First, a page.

Secretary of Defense Leon Panetta on Monday announced he will extend to nearly the full extent permitted under current law the benefits available to gay and lesbian service members and their families.
Though Panetta’s announcement did not include a number of important items that could have been granted — including burial rights at national cemeteries and some overseas travel for spouses, which remain under consideration — advocates called the package “substantive” and acknowledged that the Pentagon has done almost as much as it can with the federal Defense of Marriage Act (DOMA) still on the books.
In his memo to the military services, Panetta detailed a number of benefits that will be extended to same-sex partners, including identification cards that will provide access to commissaries and other services.
But Pentagon officials said that while some housing payments and health care benefits can’t be included because of federal law, some access to base housing is not specifically prohibited and could be offered in the future.
Panetta said that housing, burials – such as those at Arlington National Cemetery – and some benefits related to overseas deployments “present complex legal and policy challenges” but will remain under review.
According to a senior legal official, the department cannot extend any benefits that, by law, are limited to “spouse” because of the DOMA restrictions.
“One of the legal limitations to providing all benefits at this time is the Defense of Marriage Act, which is still the law of the land. There are certain benefits that can only be provided to spouses as defined by that law, which is now being reviewed by the United States Supreme Court.” Panetta said, in a statement.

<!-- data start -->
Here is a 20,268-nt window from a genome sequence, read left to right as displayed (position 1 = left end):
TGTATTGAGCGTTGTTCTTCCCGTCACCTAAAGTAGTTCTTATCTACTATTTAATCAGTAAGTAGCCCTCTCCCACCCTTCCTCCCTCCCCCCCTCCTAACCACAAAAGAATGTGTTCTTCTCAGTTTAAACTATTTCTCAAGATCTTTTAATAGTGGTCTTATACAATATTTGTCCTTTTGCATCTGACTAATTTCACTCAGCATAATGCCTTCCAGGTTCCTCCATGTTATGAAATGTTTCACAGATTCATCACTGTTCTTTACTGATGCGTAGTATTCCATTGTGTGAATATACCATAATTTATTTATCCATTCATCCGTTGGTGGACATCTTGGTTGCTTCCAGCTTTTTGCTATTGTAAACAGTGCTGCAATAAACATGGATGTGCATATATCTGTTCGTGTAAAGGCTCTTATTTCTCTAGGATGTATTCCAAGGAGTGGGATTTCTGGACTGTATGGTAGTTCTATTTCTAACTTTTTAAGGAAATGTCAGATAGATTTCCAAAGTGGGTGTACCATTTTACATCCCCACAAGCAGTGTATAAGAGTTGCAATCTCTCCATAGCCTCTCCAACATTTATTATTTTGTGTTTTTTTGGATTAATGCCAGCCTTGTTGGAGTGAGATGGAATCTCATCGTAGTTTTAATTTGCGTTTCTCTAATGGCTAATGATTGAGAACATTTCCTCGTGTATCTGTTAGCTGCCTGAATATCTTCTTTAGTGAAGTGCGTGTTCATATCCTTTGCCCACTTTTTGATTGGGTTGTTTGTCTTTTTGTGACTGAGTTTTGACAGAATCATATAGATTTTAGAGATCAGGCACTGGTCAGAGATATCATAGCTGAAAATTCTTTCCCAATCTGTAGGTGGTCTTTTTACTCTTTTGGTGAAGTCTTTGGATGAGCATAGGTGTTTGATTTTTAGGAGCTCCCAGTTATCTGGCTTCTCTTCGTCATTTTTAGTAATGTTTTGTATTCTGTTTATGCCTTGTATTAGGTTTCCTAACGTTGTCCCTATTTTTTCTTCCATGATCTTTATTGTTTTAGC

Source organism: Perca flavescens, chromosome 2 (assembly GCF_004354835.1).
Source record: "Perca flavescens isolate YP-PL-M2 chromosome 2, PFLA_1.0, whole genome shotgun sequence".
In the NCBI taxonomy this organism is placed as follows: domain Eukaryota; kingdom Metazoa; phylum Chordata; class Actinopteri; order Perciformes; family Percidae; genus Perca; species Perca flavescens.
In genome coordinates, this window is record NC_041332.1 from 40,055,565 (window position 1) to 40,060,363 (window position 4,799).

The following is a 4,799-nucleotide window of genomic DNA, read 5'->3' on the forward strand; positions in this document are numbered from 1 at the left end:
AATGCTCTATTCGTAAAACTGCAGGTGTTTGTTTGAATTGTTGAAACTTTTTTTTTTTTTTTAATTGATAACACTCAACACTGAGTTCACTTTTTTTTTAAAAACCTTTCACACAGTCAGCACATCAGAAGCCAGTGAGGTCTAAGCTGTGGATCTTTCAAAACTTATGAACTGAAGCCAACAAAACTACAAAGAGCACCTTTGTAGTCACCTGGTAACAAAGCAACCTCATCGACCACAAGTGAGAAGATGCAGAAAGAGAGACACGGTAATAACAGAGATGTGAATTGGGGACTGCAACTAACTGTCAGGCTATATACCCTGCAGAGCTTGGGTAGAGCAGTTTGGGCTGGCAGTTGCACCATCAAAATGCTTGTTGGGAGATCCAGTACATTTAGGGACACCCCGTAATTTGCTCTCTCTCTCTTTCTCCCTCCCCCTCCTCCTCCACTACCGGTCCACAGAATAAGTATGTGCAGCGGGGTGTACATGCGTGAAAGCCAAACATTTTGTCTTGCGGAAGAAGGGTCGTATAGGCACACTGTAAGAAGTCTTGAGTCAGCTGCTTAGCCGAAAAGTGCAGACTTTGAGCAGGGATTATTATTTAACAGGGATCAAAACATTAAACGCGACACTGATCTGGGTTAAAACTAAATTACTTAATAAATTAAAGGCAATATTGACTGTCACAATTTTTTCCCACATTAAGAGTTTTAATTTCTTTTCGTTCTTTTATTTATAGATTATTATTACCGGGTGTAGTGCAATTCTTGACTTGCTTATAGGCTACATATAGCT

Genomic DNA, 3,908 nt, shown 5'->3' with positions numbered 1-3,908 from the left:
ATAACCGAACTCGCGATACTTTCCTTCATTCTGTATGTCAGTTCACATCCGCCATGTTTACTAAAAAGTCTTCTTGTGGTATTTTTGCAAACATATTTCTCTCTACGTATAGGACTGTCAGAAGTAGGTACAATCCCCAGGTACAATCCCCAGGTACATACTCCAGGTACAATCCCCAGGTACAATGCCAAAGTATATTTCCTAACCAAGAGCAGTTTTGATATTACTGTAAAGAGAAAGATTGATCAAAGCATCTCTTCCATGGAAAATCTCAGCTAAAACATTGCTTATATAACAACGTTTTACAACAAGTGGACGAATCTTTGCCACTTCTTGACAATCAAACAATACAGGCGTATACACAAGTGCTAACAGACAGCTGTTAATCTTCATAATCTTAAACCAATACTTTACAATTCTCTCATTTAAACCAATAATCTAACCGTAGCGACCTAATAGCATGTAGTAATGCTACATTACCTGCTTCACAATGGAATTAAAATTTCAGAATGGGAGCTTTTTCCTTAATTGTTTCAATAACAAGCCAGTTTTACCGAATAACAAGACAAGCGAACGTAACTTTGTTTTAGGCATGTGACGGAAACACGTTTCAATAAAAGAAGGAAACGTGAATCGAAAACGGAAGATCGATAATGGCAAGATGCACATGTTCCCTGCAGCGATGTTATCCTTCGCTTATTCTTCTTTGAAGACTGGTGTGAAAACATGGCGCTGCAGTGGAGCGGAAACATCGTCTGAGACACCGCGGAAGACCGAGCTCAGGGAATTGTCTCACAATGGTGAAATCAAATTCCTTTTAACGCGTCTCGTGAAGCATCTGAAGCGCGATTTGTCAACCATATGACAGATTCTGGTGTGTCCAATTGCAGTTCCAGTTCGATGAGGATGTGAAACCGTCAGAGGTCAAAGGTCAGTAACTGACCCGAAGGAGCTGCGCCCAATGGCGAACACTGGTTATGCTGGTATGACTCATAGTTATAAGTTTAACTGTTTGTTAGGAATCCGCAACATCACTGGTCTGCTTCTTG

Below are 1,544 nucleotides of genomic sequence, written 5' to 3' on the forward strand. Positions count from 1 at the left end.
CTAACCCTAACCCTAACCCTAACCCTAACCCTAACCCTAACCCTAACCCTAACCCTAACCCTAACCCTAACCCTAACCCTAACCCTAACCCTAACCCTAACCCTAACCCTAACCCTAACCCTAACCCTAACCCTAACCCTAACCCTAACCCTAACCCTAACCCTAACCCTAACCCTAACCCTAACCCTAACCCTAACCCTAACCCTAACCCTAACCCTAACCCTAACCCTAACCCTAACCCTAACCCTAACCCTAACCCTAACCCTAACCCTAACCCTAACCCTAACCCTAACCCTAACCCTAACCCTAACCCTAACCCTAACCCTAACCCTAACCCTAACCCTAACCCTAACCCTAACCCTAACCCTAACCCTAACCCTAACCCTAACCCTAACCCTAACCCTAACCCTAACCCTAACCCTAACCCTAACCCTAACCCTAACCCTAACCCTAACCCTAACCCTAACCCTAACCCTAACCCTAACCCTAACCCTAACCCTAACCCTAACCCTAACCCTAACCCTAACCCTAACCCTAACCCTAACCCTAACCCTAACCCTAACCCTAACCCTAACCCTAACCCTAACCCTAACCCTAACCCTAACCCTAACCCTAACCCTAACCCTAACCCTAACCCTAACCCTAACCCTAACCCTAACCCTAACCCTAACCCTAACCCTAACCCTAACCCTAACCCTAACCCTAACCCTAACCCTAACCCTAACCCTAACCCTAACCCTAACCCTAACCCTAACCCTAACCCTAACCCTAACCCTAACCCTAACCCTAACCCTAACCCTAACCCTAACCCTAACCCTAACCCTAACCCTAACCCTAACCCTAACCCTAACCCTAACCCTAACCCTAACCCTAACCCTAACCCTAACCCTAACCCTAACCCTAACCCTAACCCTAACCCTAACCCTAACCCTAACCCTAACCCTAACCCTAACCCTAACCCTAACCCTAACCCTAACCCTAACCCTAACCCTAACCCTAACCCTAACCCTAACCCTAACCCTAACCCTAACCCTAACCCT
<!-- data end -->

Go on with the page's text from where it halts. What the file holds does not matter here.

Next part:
“While it will not change during my tenure as secretary of defense, I foresee a time when the law will allow the department to grant full benefits to service members and their dependents, irrespective of sexual orientation. Until then, the department will continue to comply with current law while doing all we can to take care of all soldiers, sailors, airmen, Marines, and their families.”
“Secretary Panetta’s decision today answers the call President Obama issued in his inaugural address to complete our nation’s journey toward equality, acknowledging the equal service and equal sacrifice of our gay and lesbian service members and their families,” said Allyson Robinson, Executive Directory of OutServe-SLDN, an national advocacy group for LGBT service members and veterans.
“We thank him for getting us a few steps closer to full equality — steps that will substantively improve the quality of life of gay and lesbian military families,” said Robinson.A senior Pentagon official said the rough estimate of same-sex couples affected by the new benefits is about 18,000 — 5,600 active duty, 3,400 National Guard and Reserve and 8,000 retirees.
A number of lawmakers praised the Pentagon’s move, but also called for full equality, saying Congress should repeal DOMA.
“Today, the Pentagon took a historic step forward toward righting the wrong of inequality in our armed forces, but there is still more work to be done,” said Chad Griffin, President of the Human Rights Campaign.
“Gay and lesbian service members and their families make sacrifices every day, and this country owes them every measure of support we can provide. Since the repeal of ‘Don’t Ask, Don’t Tell,’ the Obama administration has shown true leadership on this issue. But even today, the discriminatory Defense of Marriage Act makes inequality for gay and lesbian military families a legal requirement,” said Griffin.
Panetta’s decision comes as he nears the end of his tenure as Pentagon chief and on the heels of President Barack Obama’s broad call for equal rights for gays during his inaugural speech.
The Supreme Court is set to consider DOMA next month, and is expected to issue a ruling later this year.